Why Sustainability Matters for Brands
A 2021 PwC consumer poll across 22 countries found that more than half of consumers have become more eco-friendly during the COVID-19 pandemic. As a society, we’re increasingly aware of the devastating effects storms, wildfires, and drought have on our everyday lives. We know we need to make changes; however, many people just don’t know where to start. A recent study from Brands for Good found that 41% of Americans were unsure how to live more sustainably. That’s where brands can help – through education, inspiration, and products that make it easy for consumers to take baby steps to a more sustainable future.
When it comes to the environment, consumers are well-intentioned. Ninety-six percent of Americans say they try to live sustainable lifestyles at least some of the time. While another study found that less than a quarter of consumers say they have made major changes to be more environmentally friendly. Why? It seems that more consumers are interested in doing the right thing than are actually doing them. However, the news is promising, 57% of consumers say they are willing to change their buying habits to help the environment.
So, how can brands help consumers on this journey? Sustainable behaviors that are most easily adopted are those that are embedded into mainstream culture; this offers brands a platform to use their collective influence to bring new behaviors into the zeitgeist. Consider the use of Styrofoam cups and plastic grocery bags. Years ago, one couldn’t imagine getting a cup of to-go coffee in a reusable cup or bringing their own bags into a supermarket. Today, it’s almost second nature to do so. In fact, more than half of consumers say they want brands to create products with less packaging and 73% of Millennials and 66% of all consumers say they’re willing to pay more for sustainable offerings.
Interestingly, “social influence” also commonly known as peer pressure, can boost pro-environmental behaviors. For example, simply telling online shoppers that other people were buying eco-friendly products, led to a 65% increase in making at least one sustainable purchase. In another example, consumers were asked to choose between an eco-friendly granola bar with the tagline, “Good for you and the environment” and conventional granola bar “A healthy, tasty snack”. The sustainable option was twice as likely to be chosen when other people were present versus when the choice was made in private.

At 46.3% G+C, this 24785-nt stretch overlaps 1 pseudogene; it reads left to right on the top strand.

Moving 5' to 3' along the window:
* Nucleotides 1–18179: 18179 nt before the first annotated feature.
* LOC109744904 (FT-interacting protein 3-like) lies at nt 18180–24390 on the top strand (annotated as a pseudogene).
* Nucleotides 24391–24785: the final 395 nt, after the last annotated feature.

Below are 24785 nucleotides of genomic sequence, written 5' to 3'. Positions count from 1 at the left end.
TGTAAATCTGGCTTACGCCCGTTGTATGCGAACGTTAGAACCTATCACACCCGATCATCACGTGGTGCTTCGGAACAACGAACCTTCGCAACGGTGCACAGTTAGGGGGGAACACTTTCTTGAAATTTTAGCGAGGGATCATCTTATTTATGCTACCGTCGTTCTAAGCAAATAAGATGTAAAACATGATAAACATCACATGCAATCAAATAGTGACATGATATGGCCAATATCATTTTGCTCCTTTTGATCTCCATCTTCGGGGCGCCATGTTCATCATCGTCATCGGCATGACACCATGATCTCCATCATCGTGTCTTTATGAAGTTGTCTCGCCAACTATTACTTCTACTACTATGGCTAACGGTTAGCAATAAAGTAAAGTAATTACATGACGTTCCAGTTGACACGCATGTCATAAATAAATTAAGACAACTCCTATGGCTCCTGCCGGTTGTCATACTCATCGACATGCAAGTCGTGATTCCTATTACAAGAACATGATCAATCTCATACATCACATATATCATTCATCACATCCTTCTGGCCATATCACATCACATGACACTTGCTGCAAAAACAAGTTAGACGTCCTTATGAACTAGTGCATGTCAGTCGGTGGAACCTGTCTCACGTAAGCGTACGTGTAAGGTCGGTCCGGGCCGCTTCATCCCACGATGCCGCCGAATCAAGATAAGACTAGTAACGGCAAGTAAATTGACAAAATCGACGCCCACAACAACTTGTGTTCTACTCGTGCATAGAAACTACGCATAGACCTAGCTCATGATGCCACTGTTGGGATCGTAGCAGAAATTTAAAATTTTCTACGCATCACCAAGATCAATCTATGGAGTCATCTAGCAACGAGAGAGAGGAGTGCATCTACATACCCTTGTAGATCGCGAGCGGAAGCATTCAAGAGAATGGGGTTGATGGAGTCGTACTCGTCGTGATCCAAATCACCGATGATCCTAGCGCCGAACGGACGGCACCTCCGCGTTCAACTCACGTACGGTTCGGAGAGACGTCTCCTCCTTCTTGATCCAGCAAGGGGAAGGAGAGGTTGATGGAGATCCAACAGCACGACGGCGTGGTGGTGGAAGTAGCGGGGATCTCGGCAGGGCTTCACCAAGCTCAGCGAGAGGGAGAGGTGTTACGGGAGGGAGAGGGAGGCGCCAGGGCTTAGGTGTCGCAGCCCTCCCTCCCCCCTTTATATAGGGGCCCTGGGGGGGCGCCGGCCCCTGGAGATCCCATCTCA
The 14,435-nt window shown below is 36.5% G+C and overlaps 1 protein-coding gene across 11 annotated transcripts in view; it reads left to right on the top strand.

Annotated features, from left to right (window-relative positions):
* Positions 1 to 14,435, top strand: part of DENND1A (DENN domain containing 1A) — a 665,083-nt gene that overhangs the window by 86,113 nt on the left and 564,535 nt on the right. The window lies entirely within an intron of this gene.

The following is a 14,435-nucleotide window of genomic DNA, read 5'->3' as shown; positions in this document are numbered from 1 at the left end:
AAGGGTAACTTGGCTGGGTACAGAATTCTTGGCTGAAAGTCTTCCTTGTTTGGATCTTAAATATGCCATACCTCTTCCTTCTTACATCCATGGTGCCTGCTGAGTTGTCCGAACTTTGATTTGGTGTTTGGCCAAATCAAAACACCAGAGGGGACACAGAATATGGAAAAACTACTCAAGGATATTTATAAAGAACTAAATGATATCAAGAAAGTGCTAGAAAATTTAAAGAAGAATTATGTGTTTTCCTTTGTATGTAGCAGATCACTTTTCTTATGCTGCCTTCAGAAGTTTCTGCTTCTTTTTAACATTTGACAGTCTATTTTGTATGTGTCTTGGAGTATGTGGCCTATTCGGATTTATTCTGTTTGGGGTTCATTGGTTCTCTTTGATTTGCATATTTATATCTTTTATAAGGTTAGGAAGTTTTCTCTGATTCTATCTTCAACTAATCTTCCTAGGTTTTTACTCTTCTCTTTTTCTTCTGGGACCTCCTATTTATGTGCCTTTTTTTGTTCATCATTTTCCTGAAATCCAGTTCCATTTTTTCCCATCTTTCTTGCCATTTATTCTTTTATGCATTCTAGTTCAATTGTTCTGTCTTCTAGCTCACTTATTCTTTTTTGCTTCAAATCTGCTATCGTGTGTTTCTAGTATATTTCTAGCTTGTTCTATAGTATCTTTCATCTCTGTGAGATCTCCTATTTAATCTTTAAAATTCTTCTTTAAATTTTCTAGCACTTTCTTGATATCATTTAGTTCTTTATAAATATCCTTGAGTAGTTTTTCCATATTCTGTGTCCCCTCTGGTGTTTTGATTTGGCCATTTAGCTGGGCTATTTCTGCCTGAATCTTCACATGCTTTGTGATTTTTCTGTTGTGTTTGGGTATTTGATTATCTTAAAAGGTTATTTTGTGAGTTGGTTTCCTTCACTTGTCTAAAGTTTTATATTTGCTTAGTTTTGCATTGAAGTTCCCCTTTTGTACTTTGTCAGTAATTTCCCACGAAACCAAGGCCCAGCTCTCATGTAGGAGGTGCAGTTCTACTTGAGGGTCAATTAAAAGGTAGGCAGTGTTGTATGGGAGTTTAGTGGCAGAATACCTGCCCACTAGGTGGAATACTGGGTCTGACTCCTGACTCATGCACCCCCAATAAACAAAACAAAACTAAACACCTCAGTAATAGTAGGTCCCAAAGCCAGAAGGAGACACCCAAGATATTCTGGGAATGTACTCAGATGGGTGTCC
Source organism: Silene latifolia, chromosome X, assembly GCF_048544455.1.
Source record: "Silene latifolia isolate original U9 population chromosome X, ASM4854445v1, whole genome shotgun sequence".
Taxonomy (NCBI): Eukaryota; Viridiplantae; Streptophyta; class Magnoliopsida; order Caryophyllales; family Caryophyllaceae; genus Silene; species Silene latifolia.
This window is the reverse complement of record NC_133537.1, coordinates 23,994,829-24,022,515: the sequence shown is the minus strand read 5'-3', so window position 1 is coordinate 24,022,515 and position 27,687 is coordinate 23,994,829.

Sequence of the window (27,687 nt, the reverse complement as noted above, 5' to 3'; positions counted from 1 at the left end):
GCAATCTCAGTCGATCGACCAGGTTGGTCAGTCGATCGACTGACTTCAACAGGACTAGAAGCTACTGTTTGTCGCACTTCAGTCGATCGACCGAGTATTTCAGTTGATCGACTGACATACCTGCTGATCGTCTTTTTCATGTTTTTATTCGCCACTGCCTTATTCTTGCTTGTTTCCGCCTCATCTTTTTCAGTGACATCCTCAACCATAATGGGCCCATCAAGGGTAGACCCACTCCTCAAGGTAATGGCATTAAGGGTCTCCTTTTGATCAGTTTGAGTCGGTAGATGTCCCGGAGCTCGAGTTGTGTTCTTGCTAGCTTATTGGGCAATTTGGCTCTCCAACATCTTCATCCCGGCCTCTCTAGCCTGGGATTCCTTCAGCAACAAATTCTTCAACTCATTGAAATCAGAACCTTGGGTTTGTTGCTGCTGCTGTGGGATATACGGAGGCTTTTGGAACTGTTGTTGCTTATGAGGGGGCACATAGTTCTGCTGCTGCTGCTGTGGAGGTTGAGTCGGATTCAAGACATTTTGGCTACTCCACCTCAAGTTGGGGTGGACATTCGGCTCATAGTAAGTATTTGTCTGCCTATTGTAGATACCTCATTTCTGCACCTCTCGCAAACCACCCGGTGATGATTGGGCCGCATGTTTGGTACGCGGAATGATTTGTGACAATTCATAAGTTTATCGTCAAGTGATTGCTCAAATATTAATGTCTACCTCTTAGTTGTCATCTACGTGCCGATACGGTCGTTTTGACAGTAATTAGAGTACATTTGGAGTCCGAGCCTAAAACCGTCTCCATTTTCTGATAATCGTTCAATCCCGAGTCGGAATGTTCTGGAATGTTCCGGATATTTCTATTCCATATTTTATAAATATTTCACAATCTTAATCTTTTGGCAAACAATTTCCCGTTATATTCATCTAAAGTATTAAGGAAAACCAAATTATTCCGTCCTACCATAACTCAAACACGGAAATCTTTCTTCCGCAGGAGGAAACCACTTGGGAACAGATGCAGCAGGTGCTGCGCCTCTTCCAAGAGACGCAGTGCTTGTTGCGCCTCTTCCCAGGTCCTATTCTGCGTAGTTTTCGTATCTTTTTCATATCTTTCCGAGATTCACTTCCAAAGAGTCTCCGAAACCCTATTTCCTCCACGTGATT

And, if creating a healthier Earth of all wasn’t enough, the same research found that 85% of consumers say they are loyal to brands that help them to live a better and more balanced life. Moreover, other studies found that products marketed as “sustainable” have outperformed conventionally marketed products in e-commerce. Further, in 2020, the e-commerce CPG share for sustainably marketed products grew 65% versus 2019, seven points higher than conventionally marketed products. The research also found that 83% of consumers trust brands that are environmentally or socially conscious.
Researchers confirmed that wealthier consumers are more apt to buy sustainably marketed products and upper-income, college educated, and urban cohorts account for the bulk of sustainable dollars spent. Sustainable/eco-friendly products are a becoming a marker of premium-ness, especially amongst Millennials and Gen X, who are in (or entering) their prime spending years. Although Gen Z and Millennials have been outwardly vocal about environmental issues, 50% of Americans said the pandemic made them re-think what’s important to them in life and 42% said the pandemic made them re-focus to think about causes bigger than themselves – this includes the health of the planet. In doing so, consumers are more willing to make changes and this sets the stage for opportunities for brands to engage consumers in a conversation and convert them into loyal consumers.
Brands can talk the talk, but if they’re not backing it up with action…watch out, because it will come back to bite you. Almost half of all consumers surveyed said that false environmental claims would discourage them from buying that product. A poor environmental track record is just as bad – 41% said they will not buy from brands that have a poor record on the environment. Finally, one third said a lack of supply chain transparency would also discourage them from buying from a brand – it’s not just your product, but the suppliers you work with that matter.
Today, there’s an entire economy built around sustainability. Learn how to tap into this consumer and authentically connect with them at every touchpoint. Reach out to Inspira Marketing today to learn how.
Sources: Accenture Life Reimagined Mapping the Motivations that Matter for Today’s Consumers 2022, GWI Green Consumerism Who Cares About the Environment 2022, Forrester The New Green Consumer 2022, Harvard Business Review The New Green Consumer 2019, Spring Wise Next Generation Trends 2022, Brands for Good Understand Consumer Intentions and Actions Toward Sustainable Lifestyles 2022